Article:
The lake can be unsightly while work is being done. Lower water levels expose a ring of mud around the shore in the main part of the lake, and a mudflat in shallower areas. The work usually raises eyebrows.
“I think a lot of the locals understand this is a regular thing, but for visitors to the area it is the No. 1 question we get during the draw down: is there something wrong with the lake and why are you doing this?” said Ken Howle, marketing director for Lake Junaluska Assembly.
Though there has been some discussion of sacrificing the lake at the mouth of Richland Creek and allowing it to become a wetland, Young said it would not be a good route to take.
“It is not like it would build up a good quality wetland. It would be a shifting sand bar,” Young said.
A couple of wetlands have been created in the shallow part of the lake, however, benefiting wildlife.
During the past three weeks, tomato farmers in the Thomas Valley near Whittier have been unable at times to run drip irrigation equipment to counter drought conditions because sediment in the Tuckasegee River was clogging their pumps.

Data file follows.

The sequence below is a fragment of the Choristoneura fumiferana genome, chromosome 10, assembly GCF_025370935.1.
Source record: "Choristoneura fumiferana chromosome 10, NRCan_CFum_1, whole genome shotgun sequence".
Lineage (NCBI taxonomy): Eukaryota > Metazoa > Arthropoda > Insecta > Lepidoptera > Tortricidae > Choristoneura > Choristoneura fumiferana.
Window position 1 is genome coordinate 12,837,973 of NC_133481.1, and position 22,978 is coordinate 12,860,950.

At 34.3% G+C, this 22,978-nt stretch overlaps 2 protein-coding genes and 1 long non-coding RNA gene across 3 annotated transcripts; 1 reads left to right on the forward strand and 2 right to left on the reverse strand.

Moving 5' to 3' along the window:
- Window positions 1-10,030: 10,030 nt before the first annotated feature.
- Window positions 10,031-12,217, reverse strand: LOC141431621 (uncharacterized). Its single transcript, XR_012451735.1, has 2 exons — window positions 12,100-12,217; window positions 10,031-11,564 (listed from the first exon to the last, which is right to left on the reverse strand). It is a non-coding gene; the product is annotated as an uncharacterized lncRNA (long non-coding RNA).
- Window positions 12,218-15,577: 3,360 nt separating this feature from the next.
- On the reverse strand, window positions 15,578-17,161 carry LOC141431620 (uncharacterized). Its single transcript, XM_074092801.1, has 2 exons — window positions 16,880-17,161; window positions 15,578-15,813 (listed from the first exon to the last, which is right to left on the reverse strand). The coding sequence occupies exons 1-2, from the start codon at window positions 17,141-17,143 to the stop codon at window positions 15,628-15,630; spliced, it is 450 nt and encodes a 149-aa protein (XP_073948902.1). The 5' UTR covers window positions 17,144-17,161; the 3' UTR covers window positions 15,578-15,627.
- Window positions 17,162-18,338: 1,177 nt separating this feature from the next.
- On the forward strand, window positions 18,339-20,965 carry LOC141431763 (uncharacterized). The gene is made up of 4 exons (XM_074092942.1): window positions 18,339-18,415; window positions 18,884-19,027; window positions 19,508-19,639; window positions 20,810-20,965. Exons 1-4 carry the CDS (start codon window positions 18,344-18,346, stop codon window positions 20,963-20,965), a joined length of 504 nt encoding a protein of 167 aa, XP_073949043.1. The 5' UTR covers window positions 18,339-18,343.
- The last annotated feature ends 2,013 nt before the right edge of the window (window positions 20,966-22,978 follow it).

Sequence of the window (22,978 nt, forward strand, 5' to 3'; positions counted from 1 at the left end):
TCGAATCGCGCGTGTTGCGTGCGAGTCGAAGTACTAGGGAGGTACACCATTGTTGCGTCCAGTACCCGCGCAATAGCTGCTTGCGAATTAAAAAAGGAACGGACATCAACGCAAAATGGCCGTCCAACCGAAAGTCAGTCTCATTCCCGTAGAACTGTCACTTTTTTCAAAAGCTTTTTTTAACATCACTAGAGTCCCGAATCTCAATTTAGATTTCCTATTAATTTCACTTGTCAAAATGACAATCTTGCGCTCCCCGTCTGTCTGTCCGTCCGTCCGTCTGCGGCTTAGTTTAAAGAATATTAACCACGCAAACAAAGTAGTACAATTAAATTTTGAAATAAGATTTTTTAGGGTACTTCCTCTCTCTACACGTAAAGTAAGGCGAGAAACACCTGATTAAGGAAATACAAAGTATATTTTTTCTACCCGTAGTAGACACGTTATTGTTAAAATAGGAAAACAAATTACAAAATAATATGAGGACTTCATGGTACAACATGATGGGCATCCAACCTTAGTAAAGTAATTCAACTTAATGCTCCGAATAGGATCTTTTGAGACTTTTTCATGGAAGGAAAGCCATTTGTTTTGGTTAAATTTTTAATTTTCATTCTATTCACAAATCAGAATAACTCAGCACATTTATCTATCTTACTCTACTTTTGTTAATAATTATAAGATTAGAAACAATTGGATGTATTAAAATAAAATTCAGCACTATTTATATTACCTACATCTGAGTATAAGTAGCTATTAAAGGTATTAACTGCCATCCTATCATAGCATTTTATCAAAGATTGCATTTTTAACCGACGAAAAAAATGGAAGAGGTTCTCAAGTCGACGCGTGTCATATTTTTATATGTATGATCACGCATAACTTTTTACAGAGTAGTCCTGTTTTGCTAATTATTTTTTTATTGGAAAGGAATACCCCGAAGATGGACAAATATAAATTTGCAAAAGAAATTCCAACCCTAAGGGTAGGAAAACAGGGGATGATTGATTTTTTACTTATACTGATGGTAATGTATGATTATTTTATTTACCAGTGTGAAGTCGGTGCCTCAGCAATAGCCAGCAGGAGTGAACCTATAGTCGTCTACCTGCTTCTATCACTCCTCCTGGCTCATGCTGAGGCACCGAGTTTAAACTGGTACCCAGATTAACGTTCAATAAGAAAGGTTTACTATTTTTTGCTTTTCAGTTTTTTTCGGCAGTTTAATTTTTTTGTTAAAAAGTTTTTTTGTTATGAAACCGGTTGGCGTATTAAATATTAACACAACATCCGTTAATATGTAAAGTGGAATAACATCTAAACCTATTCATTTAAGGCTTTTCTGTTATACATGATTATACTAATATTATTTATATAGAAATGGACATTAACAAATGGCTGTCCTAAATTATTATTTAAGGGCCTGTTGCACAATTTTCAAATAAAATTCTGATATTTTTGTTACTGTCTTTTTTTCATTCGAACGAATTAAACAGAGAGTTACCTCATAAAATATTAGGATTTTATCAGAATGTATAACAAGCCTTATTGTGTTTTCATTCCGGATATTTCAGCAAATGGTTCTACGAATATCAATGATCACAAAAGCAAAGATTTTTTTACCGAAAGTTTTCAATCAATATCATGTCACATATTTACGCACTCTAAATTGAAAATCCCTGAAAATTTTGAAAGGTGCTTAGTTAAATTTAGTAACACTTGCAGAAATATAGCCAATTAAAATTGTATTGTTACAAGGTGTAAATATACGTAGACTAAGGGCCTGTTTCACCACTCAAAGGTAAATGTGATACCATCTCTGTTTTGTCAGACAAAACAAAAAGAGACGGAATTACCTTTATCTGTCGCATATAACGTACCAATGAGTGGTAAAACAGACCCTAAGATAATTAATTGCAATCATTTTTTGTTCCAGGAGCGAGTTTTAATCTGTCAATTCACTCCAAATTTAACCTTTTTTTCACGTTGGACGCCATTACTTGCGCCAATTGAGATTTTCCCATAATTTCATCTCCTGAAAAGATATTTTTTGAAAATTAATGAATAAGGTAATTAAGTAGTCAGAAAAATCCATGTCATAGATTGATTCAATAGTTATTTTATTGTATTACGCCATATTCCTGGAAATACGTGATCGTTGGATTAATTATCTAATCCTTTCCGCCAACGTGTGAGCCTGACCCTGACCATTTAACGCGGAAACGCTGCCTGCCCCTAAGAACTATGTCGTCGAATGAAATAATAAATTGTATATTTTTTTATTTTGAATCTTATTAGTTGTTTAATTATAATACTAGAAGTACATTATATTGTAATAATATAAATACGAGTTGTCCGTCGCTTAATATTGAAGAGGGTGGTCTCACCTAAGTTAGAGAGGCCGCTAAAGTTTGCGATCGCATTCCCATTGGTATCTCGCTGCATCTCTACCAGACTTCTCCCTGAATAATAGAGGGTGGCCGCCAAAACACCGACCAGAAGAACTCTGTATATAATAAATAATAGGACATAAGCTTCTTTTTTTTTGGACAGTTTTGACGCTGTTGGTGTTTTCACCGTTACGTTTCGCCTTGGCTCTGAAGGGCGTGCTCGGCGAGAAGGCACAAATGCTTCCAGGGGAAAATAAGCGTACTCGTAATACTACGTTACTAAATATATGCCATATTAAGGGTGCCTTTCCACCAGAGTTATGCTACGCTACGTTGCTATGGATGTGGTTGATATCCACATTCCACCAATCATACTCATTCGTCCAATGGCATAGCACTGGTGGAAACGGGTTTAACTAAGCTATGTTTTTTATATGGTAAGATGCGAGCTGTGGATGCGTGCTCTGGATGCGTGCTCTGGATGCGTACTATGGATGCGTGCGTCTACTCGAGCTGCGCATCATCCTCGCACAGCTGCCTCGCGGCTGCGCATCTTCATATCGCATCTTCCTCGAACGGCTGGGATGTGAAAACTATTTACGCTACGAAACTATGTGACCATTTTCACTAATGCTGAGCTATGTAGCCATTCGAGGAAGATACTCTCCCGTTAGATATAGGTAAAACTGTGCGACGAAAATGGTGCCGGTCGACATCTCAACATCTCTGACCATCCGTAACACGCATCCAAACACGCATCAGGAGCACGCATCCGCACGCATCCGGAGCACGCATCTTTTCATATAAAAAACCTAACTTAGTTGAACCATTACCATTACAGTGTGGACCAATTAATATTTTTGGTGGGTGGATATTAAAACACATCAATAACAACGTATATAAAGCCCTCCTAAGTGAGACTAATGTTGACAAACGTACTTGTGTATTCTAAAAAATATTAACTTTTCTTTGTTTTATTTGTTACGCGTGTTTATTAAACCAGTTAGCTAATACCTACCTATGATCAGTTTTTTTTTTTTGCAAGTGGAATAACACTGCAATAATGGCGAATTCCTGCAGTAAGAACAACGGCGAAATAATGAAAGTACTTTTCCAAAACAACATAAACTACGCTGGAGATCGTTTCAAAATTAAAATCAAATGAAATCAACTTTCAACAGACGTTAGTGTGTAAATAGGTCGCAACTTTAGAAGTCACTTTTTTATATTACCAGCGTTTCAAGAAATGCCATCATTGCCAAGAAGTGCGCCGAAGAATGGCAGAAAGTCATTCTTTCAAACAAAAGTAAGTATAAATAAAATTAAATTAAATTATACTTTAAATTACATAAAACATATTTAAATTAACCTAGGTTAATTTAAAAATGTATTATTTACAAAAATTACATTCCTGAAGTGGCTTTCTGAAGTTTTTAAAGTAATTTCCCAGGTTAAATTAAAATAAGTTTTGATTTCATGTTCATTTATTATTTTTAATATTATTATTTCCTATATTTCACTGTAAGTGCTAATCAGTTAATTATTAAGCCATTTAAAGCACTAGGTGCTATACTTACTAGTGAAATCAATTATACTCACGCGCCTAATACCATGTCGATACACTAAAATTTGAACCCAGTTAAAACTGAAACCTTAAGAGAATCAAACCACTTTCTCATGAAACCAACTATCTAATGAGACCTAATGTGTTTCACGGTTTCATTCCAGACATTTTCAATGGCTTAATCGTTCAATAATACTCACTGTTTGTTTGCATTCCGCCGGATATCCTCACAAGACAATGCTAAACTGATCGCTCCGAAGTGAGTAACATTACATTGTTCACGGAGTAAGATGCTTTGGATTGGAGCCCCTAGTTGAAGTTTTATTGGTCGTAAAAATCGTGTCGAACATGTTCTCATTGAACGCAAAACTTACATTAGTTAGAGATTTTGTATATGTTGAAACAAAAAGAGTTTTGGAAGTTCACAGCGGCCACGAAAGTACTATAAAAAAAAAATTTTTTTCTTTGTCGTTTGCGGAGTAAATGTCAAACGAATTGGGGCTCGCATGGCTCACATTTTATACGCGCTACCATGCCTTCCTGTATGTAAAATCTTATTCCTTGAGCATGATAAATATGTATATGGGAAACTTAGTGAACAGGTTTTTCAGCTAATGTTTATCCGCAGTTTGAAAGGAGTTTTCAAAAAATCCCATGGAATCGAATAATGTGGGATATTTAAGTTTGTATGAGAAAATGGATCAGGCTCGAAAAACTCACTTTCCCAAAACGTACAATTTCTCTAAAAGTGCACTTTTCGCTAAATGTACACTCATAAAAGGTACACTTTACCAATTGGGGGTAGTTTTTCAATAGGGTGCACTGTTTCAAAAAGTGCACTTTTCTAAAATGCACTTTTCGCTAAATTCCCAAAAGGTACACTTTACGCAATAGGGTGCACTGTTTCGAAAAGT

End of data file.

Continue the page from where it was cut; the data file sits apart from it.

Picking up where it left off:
“With the 90-degree days, it’s really critical that these farms get drip irrigation,” said William Shelton, who runs a vegetable farm in Thomas Valley. “That river’s our lifeblood when it comes to these crops. Particularly during drought.”
Tomatoes are 85 percent water. When the plants are overstressed, they will actually take water back from the fruit, ruining the crop.
Kent Cochran, who farms 20 acres of tomatoes just up the road from Shelton, doesn’t understand how the river can be full of mud when there is no rain.
“When it rains, there’s going to be mud for a day or two but that’s not really an issue,” Cochran said. “We’ve been needing the water bad these past three weeks, and sometimes we go over there and it’s clear, and other days it’s mud.”
Robbie Shelton, the Jackson County erosion control officer, has been equally perplexed. Shelton’s job includes monitoring construction sites that could dump sediment into the river.
Last week, Robbie Shelton traveled up and down the river in search of an answer to the farmers’ questions. The focus of his investigation was Duke Energy’s efforts to restore the streambed above and below the former site of the Dillsboro Dam.
Shelton took pictures during the first week of July that showed the river was clear above the dam and increasingly turbid below.